As long as I've been covering transportation, the alleged truck driver shortage has been an issue for motor carriers and shippers alike.
I say "alleged" because there is no shortage now, but a driver glut, and because I'm not sure that the shortage even at other times is so much a shortage of people willing to do the work or a shortage of people who will work for the pay companies offer truck drivers.
American Trucking Associations and others argue that the driver pool is aging and that the demographic that traditionally supplied the trucking market — rural white males — is shrinking, and that freight forecasts for the next 20 years a sharp shortage of truck drivers in coming down the road.
But I've often wondered if it isn't more an issue that during a boom — as we experienced earlier in this decade, believe it or not — truckers are attracted by better-paying jobs in construction and other industries.
During a recession, like this one, a lot of unemployed workers would love to drive a truck — if there were any freight to haul. Truckload carrier Celadon Group received 10,000 applications for 200 driving jobs in January.
In his "Trucks at Work" blog at fleetowner.com, Sean Kilcarr raised the issue of how truckers are classified by the federal government:
We want truck drivers to be safety-first professionals, understand computers for billing and record-keeping purposes, work a 14 hour day … yet the truck driver’s job still remains classified as “unskilled” by the Department of Labor. If we want to hire and put the best people behind the wheel – people that drive safe, display good interpersonal skills, and intimately understand technology – you cannot designate the truck driver’s job as “unskilled labor.” It doesn’t wash. This designation needs to change, allowing for a major change in pay and benefit requirements for truckers. Driving an 80,000-pound tractor-trailer at 65 mph requires skill – pure and simple. Why don’t we work for that?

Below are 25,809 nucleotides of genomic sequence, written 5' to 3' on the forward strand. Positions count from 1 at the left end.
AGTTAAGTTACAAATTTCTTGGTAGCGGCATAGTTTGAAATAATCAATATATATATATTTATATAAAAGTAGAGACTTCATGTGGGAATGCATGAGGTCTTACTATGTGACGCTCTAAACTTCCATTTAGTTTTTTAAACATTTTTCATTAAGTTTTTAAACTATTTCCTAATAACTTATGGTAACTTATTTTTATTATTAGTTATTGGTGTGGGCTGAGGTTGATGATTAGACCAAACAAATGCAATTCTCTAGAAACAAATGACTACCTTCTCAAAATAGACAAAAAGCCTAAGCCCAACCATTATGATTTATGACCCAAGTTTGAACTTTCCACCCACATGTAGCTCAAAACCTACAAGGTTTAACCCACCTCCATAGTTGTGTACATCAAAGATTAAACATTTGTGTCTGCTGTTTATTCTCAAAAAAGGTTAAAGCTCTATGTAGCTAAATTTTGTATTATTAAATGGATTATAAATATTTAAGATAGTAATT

I think this is a fantastic idea. If it's not - please tell me why. Send me a note at email@example.com.
I certainly don't want the person driving an 80,000-pound rig in the lane next to me to be anything but very, very, very skilled.
This truck driver problem has been around for a long time. Here's an article from the Dec. 12, 1914 issue of "The Traffic World":
“Practically every truck manufacturer and nearly all employers complain of the great difficulty of securing drivers who are competent and who will work handling freight aside from those who drive horses. They are agreed that the profit or loss from truck transportation is largely dependent upon the drivers, and yet a majority of truck owners will hire the men who will work cheapest, entrusting valuable property in their keeping; and permitting them to determine how much work they will do. … The owners ... must expect to pay for the services of men who are worthy and are willing to promote the interests of their employers.”